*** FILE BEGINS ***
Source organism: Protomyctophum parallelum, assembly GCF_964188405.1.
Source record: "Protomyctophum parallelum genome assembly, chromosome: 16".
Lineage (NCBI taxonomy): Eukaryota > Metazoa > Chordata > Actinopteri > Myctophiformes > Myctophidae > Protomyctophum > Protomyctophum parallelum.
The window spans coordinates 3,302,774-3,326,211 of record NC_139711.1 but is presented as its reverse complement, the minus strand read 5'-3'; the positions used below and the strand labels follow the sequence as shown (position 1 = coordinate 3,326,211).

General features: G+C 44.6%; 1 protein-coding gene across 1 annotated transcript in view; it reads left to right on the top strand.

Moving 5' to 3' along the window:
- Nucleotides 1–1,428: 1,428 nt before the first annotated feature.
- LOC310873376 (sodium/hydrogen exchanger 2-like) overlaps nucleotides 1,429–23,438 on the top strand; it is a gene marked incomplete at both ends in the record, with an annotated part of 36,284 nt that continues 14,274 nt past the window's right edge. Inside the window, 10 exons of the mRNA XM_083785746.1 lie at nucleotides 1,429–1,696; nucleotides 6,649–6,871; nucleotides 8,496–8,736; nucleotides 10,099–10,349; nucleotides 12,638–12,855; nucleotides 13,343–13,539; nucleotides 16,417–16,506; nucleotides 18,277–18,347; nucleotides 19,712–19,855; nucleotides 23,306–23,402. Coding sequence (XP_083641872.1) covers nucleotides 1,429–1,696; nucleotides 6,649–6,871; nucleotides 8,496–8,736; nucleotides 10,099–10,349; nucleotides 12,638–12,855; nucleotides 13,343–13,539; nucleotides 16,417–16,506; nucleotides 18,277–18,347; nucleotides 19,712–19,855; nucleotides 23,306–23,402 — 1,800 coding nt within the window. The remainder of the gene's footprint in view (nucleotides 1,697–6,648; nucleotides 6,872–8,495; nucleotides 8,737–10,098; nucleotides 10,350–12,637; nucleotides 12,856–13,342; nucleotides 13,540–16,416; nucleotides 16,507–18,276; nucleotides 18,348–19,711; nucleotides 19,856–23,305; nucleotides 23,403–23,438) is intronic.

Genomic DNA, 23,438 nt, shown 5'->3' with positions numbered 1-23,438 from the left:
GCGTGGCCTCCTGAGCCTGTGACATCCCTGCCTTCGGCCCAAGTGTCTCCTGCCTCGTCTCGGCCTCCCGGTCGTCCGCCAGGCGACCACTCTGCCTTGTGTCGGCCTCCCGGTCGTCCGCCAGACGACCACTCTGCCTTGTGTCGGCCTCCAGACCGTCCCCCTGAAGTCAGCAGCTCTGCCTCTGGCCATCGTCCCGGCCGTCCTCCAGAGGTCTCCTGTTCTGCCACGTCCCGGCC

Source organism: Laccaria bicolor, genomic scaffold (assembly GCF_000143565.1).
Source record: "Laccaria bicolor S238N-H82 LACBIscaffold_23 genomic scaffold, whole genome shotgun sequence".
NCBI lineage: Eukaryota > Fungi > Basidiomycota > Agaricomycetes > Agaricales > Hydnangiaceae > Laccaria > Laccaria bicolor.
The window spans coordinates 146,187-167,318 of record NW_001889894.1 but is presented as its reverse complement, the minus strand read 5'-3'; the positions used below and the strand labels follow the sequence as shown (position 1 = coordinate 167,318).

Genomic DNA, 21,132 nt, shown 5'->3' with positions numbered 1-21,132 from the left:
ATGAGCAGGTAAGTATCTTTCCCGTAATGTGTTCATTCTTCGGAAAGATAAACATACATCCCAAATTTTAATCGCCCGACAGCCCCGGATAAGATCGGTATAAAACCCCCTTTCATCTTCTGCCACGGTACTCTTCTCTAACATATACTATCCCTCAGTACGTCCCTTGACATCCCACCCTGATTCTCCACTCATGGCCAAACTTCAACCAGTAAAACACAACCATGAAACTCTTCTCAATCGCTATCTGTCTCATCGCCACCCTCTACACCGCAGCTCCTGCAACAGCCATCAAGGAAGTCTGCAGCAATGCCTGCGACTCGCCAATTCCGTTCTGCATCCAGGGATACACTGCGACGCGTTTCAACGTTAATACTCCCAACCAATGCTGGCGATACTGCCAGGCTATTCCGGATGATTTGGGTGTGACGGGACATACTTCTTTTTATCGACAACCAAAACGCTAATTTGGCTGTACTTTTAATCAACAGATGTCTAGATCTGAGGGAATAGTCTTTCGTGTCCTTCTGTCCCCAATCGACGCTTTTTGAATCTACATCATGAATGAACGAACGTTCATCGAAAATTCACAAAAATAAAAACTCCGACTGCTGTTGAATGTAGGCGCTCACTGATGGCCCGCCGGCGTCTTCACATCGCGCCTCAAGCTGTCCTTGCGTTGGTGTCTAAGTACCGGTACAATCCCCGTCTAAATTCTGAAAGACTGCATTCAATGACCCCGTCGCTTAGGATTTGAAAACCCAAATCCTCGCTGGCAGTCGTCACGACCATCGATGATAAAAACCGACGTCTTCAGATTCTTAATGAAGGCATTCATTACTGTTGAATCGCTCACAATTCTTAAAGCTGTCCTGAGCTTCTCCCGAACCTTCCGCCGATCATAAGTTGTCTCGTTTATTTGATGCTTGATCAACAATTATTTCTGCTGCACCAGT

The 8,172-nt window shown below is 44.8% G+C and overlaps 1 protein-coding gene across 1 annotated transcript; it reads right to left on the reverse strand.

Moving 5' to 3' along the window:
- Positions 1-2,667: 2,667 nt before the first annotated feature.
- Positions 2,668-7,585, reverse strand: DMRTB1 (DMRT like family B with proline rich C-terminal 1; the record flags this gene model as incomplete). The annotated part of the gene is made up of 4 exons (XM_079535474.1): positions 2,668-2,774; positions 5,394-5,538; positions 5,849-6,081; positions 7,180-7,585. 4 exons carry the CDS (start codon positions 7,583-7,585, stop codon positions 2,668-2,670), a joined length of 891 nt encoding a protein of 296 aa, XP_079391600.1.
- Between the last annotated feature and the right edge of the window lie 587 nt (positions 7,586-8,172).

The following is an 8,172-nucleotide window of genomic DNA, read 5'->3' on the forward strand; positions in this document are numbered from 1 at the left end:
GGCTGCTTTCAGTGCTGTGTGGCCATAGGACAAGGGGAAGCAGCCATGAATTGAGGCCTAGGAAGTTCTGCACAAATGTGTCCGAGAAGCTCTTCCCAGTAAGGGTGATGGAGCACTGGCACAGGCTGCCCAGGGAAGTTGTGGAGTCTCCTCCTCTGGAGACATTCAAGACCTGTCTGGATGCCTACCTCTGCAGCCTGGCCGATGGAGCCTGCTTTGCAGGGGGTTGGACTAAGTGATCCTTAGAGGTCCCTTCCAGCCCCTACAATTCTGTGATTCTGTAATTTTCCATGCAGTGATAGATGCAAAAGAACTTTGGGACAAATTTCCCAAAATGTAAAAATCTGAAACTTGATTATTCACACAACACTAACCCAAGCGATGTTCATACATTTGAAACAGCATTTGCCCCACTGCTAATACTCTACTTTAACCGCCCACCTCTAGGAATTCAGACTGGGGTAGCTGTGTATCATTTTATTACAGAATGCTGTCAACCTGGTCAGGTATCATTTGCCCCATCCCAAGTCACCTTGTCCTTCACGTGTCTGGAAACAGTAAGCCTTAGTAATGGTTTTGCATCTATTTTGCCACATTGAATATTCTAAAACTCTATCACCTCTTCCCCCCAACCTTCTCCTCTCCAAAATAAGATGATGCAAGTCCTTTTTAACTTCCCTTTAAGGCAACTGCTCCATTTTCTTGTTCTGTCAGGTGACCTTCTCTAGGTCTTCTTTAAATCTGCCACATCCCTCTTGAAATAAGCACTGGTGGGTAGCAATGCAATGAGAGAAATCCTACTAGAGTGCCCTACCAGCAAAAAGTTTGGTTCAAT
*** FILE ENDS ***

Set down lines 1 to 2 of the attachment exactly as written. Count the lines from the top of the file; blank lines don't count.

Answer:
Source organism: Protomyctophum parallelum, assembly GCF_964188405.1.
Source record: "Protomyctophum parallelum genome assembly, chromosome: 16".